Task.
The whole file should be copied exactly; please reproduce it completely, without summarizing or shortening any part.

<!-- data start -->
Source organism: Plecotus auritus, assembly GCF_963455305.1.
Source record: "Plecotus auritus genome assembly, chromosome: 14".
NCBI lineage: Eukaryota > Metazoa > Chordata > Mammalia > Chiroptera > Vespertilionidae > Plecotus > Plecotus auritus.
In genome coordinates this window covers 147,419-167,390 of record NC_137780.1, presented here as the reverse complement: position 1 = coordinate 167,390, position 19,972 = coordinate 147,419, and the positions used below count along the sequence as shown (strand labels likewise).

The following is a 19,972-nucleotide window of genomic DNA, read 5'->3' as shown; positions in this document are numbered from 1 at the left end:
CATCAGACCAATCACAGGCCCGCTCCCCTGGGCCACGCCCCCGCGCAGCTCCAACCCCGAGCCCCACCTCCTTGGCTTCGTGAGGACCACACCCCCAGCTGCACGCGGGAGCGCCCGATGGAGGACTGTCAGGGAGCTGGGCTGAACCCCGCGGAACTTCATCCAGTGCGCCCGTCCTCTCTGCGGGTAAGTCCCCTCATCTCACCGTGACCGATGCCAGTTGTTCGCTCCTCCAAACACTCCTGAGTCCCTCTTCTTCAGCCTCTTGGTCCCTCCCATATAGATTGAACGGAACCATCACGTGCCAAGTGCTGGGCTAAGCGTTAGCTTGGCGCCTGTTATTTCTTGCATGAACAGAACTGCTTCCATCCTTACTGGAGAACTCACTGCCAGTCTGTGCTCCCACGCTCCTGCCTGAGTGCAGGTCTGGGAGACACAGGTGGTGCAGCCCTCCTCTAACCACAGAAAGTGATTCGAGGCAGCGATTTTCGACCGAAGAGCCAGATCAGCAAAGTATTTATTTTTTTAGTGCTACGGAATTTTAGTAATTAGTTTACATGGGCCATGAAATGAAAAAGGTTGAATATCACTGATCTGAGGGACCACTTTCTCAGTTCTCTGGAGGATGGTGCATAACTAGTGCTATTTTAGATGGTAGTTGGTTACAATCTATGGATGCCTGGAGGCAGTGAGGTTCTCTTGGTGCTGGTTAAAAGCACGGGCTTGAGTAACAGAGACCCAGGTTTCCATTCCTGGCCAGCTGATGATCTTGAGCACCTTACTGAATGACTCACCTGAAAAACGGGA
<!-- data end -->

Source organism: Plecotus auritus, assembly GCF_963455305.1.
Source record: "Plecotus auritus genome assembly, chromosome: 14".
NCBI lineage: Eukaryota > Metazoa > Chordata > Mammalia > Chiroptera > Vespertilionidae > Plecotus > Plecotus auritus.
In genome coordinates this window covers 147,419-167,390 of record NC_137780.1, presented here as the reverse complement: position 1 = coordinate 167,390, position 19,972 = coordinate 147,419, and the positions used below count along the sequence as shown (strand labels likewise).

The following is a 19,972-nucleotide window of genomic DNA, read 5'->3' as shown; positions in this document are numbered from 1 at the left end:
CATCAGACCAATCACAGGCCCGCTCCCCTGGGCCACGCCCCCGCGCAGCTCCAACCCCGAGCCCCACCTCCTTGGCTTCGTGAGGACCACACCCCCAGCTGCACGCGGGAGCGCCCGATGGAGGACTGTCAGGGAGCTGGGCTGAACCCCGCGGAACTTCATCCAGTGCGCCCGTCCTCTCTGCGGGTAAGTCCCCTCATCTCACCGTGACCGATGCCAGTTGTTCGCTCCTCCAAACACTCCTGAGTCCCTCTTCTTCAGCCTCTTGGTCCCTCCCATATAGATTGAACGGAACCATCACGTGCCAAGTGCTGGGCTAAGCGTTAGCTTGGCGCCTGTTATTTCTTGCATGAACAGAACTGCTTCCATCCTTACTGGAGAACTCACTGCCAGTCTGTGCTCCCACGCTCCTGCCTGAGTGCAGGTCTGGGAGACACAGGTGGTGCAGCCCTCCTCTAACCACAGAAAGTGATTCGAGGCAGCGATTTTCGACCGAAGAGCCAGATCAGCAAAGTATTTATTTTTTTAGTGCTACGGAATTTTAGTAATTAGTTTACATGGGCCATGAAATGAAAAAGGTTGAATATCACTGATCTGAGGGACCACTTTCTCAGTTCTCTGGAGGATGGTGCATAACTAGTGCTATTTTAGATGGTAGTTGGTTACAATCTATGGATGCCTGGAGGCAGTGAGGTTCTCTTGGTGCTGGTTAAAAGCACGGGCTTGAGTAACAGAGACCCAGGTTTCCATTCCTGGCCAGCTGATGATCTTGAGCACCTTACTGAATGACTCACCTGAAAAACGGGA